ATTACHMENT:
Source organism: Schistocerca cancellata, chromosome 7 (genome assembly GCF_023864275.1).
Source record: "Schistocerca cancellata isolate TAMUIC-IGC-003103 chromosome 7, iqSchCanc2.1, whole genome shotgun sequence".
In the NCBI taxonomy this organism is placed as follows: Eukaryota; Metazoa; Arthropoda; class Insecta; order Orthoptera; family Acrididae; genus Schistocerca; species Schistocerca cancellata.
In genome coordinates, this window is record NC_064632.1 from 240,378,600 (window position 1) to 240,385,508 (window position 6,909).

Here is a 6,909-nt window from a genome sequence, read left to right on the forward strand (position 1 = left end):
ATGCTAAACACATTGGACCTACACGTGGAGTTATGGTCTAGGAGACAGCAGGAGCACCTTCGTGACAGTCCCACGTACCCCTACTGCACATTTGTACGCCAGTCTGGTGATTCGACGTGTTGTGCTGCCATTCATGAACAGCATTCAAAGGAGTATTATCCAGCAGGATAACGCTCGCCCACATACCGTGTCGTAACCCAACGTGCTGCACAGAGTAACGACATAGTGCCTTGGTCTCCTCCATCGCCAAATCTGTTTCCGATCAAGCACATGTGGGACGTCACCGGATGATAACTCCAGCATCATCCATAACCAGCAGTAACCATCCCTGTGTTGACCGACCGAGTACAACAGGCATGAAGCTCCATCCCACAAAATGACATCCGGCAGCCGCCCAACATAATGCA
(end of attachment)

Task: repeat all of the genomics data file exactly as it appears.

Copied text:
Source organism: Schistocerca cancellata, chromosome 7 (genome assembly GCF_023864275.1).
Source record: "Schistocerca cancellata isolate TAMUIC-IGC-003103 chromosome 7, iqSchCanc2.1, whole genome shotgun sequence".
In the NCBI taxonomy this organism is placed as follows: Eukaryota; Metazoa; Arthropoda; class Insecta; order Orthoptera; family Acrididae; genus Schistocerca; species Schistocerca cancellata.
In genome coordinates, this window is record NC_064632.1 from 240,378,600 (window position 1) to 240,385,508 (window position 6,909).

Here is a 6,909-nt window from a genome sequence, read left to right on the forward strand (position 1 = left end):
ATGCTAAACACATTGGACCTACACGTGGAGTTATGGTCTAGGAGACAGCAGGAGCACCTTCGTGACAGTCCCACGTACCCCTACTGCACATTTGTACGCCAGTCTGGTGATTCGACGTGTTGTGCTGCCATTCATGAACAGCATTCAAAGGAGTATTATCCAGCAGGATAACGCTCGCCCACATACCGTGTCGTAACCCAACGTGCTGCACAGAGTAACGACATAGTGCCTTGGTCTCCTCCATCGCCAAATCTGTTTCCGATCAAGCACATGTGGGACGTCACCGGATGATAACTCCAGCATCATCCATAACCAGCAGTAACCATCCCTGTGTTGACCGACCGAGTACAACAGGCATGAAGCTCCATCCCACAAAATGACATCCGGCAGCCGCCCAACATAATGCA